Dr. Gary G. Lash, Department of Geosciences Professor at SUNY Fredonia and Director of the SUNY Fredonia Shale Research Institute, doesn’t often grant interviews. But he recently opened up with reporter from the Dunkirk (NY) Observer about the science, and politics, of hydraulic fracturing. Dr. Lash is an international authority on the Marcellus, so when he talks, people listen!
Commenting on the fracking debate in New York State, he said:
“Sadly, this entire process has been strong on the political side and woefully weak on scientific discussion. I have no problem with whatever side of the debate a person falls on, yet too much of the discussion has been grounded in fear.”
Addressing people’s fear that water and chemicals injected more than a mile down may one day seep upward into water tables, Dr. Lash said:
“…these fractures are not going to migrate far from the zone of interest, the Marcellus,” he said. “The upshot of this is that it is extremely unlikely that artificially induced fractures would propagate high enough to interact with a water table. The vertical migration of the very dense fluid, which even after the addition of a great amount of fresh water via the fracing process may have a salinity of in the range of 250 plus parts per thousand (the normal salinity of sea water is 35 parts per thousand), is difficult to imagine.”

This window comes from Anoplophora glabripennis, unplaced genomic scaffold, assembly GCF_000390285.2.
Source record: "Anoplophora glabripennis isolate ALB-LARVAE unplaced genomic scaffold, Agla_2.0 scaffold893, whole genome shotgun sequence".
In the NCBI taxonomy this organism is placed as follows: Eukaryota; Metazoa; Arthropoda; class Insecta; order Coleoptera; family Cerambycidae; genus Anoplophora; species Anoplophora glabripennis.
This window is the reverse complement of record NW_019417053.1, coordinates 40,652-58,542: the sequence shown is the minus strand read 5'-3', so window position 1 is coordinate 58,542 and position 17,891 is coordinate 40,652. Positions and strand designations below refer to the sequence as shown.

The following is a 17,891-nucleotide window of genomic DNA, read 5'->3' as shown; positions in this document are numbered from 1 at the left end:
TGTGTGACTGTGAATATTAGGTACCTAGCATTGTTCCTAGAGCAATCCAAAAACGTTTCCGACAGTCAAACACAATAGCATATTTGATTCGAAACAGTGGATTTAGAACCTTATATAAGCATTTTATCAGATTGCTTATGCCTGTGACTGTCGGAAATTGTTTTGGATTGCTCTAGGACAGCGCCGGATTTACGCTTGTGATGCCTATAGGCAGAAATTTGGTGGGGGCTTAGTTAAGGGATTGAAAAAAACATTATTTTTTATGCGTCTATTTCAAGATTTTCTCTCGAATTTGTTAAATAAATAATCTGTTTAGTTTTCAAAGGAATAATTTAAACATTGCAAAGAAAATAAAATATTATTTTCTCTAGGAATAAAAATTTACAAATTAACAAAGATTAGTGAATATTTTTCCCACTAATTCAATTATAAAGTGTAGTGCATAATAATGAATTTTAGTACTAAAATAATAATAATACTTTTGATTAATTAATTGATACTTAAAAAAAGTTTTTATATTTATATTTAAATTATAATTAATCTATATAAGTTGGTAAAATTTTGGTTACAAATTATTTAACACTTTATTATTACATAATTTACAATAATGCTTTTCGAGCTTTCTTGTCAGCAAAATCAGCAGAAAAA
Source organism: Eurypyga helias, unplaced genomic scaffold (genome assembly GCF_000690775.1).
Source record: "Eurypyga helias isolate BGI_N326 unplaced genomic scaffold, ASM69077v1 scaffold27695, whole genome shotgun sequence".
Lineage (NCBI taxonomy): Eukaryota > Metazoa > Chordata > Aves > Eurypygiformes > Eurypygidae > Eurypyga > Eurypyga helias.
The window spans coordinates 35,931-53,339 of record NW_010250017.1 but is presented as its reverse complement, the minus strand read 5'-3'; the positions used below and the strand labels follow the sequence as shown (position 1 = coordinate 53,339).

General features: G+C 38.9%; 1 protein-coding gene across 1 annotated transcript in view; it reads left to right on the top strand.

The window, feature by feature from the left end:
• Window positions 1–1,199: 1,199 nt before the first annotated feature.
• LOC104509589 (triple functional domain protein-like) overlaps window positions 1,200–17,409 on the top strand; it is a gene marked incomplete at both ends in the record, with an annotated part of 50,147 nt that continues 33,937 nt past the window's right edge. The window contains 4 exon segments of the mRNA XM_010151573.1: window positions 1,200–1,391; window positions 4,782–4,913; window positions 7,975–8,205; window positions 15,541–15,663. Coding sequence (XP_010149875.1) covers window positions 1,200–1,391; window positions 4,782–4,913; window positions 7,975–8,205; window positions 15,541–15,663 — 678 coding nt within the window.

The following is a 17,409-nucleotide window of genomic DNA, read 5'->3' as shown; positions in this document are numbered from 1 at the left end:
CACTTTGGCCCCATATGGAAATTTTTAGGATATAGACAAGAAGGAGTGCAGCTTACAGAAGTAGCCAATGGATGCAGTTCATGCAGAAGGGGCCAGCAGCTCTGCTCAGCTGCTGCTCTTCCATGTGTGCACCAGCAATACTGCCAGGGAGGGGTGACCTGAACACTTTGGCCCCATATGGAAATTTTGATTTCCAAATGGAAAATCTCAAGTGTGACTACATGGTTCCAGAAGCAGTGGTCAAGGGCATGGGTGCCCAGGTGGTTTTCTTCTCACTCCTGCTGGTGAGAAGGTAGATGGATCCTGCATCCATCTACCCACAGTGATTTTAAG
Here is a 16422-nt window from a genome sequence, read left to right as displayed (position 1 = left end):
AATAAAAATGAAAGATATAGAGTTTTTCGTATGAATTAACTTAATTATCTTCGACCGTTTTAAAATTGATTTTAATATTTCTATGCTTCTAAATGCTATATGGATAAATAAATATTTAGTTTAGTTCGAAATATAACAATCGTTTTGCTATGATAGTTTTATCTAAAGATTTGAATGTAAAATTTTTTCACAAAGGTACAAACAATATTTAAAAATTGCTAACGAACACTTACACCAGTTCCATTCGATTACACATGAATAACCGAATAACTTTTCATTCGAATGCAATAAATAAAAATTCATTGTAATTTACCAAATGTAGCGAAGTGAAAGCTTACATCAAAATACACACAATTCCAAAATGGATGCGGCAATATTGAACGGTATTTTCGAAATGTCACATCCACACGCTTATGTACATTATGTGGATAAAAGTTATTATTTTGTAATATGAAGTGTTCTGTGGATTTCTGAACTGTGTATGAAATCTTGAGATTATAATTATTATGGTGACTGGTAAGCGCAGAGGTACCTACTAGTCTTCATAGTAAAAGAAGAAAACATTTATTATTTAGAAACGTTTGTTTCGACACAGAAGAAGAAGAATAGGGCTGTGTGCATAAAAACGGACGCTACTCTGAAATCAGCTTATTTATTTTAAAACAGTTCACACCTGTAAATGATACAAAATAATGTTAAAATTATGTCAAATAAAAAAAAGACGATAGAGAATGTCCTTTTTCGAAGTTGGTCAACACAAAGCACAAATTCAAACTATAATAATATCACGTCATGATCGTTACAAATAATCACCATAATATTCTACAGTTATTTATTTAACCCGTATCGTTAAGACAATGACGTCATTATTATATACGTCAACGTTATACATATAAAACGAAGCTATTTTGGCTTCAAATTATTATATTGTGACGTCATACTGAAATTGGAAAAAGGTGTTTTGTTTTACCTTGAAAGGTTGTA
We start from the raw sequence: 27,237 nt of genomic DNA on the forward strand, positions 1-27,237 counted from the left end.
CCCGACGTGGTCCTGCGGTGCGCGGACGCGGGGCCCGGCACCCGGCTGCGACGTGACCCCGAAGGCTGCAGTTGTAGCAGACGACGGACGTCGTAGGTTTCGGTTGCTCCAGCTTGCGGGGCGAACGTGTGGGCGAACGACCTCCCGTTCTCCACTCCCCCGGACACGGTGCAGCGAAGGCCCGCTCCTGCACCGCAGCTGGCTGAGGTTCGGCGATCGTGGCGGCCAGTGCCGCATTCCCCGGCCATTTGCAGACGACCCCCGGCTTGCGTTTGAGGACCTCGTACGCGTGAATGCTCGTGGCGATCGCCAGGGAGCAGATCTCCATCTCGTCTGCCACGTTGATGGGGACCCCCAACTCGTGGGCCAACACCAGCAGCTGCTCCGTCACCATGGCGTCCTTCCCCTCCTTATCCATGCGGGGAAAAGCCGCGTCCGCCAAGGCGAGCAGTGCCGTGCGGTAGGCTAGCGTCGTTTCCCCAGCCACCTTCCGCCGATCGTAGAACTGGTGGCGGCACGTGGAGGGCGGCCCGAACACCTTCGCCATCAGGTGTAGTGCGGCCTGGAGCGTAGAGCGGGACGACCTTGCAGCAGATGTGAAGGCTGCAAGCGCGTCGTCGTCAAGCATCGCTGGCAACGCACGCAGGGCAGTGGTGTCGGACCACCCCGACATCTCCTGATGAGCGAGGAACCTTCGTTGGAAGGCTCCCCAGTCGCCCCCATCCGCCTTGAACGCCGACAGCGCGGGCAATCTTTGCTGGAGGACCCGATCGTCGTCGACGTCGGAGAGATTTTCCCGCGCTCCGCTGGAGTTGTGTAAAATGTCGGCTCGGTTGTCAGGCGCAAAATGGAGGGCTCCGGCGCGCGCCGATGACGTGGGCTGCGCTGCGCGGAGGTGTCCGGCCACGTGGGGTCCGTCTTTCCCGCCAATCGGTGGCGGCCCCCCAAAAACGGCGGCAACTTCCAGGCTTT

And turning the political argument back on those who oppose drilling, he said:
“Agree or disagree with Marcellus production, one cannot ignore science in all of this,” Lash said. “We in New York use a bit more than 1 trillion cubic feet of natural gas per year. That’s roughly 5 percent of total national usage, yet we are only one of the lower 48 states. One could, and some have, argue that our natural gas usage is a national issue.”
Read the entire article and Dr. Lash’s scientific explanation of the fracking process by clicking the link below.
*Dunkirk (NY) Observer (Jan 29, 2012) – Lash discusses hydro-fracking